Joseph Cheer, Ph.D.
Joe’s main interests lie in the elucidation of the neurobiological effects of cannabinoids in both natural and drug-induced reinforcement. Joe graduated from Universidad de los Andes (Bogota, Colombia) with a B.S in Biology in 1996. He joined the Laboratory of Neurobiology and Experimental Microsurgery at the Colombian Neurology Foundation where he worked for 1 year investigating CNS regeneration using oncogene-tranfected cells and sciatic nerve co-grafts in motor cortex-lesioned animals. Joe received his Ph.D from the University of Nottingham (Neuroscience Section of the School of Biomedical Sciences) under the direction of Profs Charles Marsden and Dave Kendall and Dr Rob Mason. Joe’s graduate research focused on the behavioral and electrophysiological effects of cannabinoids.
Joe’s first postdoc (2000-2002) was spent in Sam Deadwyler’s laboratory (Wake Forest University School of Medicine) where he conducted research on multiple single-unit electrophysiology in freely moving organisms. Joe joined Mark Wightman’s lab as a post doc in fall 2002 at the University of North Carolina (Chapel Hill). There, he established the use of a microelectrode that allows for the simultaneous measurement of single-unit activity and dopamine release via fast-scan cyclic voltammetry.
Joe is currently a tenured professor at the University of Maryland School of Medicine, where he directs undergraduate, graduate and postdoctoral projects related to several neurophysiological and neurochemical aspects of endogenous cannabinoid signaling in intact systems.
In his spare time Joe likes to enjoy the outdoors with his two daughters, his wife and his rescue dog, Rusty.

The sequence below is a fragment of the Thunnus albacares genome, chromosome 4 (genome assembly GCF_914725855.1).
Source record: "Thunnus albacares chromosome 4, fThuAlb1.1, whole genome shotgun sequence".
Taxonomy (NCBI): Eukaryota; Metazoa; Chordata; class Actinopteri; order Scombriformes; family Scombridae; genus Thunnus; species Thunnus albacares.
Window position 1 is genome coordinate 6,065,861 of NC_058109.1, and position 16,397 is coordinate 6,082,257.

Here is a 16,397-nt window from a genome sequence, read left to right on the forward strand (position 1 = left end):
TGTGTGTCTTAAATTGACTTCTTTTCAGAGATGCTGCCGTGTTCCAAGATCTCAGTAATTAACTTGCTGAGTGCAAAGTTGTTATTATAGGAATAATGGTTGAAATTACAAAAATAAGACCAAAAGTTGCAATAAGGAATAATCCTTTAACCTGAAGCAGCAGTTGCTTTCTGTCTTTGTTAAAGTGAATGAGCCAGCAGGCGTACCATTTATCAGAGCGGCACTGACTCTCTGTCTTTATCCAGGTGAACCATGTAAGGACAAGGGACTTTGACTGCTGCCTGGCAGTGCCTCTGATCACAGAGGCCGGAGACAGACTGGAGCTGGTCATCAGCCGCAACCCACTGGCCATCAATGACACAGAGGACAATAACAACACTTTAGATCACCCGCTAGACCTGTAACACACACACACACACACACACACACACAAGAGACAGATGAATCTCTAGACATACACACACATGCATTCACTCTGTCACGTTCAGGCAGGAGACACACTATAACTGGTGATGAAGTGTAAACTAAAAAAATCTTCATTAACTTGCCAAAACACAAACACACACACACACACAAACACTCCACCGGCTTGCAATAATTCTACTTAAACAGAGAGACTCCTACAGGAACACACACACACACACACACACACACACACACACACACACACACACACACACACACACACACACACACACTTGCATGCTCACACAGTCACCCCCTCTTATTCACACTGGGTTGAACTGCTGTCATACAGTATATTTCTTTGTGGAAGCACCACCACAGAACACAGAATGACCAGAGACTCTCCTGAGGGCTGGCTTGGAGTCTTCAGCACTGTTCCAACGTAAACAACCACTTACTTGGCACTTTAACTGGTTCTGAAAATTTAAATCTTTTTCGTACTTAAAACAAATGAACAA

Iness Gildish, M.S.
Neurobiology and psychology became Inna’s main interest during high school and she knew she wanted to be a researcher in this area. Inna earned her B.S in Molecular Bio-Chemistry from Technion, Haifa, Israel in 2008. During her studies at the Technion she met prof. Kobi Rosenblum whose research in taste learning and memory mechanism dazzled her so she decided to continue her education in his lab.
A year later she joined prof. Kobi Rosenblum’s lab in Haifa University as a M.S. student. During this time she worked with transgenic mice to determine how regulation of translation elongation involved in taste memory formation and its consolidation. By using behavioral, molecular, and imaging techniques, she was able to make progress in understanding the relationship between regulation of protein synthesis during memory consolidation and behavioral output. Inna joined the Cheer Lab in December 2011 to learn about electrochemical and neurophysiological recordings in behaving animals, and to better understand the endocannabinoid system.
Inna’s future goals are to complete a Ph.D. in neuroscience. In her spare time she enjoys reading, watching movies, photography and traveling.
Natalie Zlebnik, Ph.D.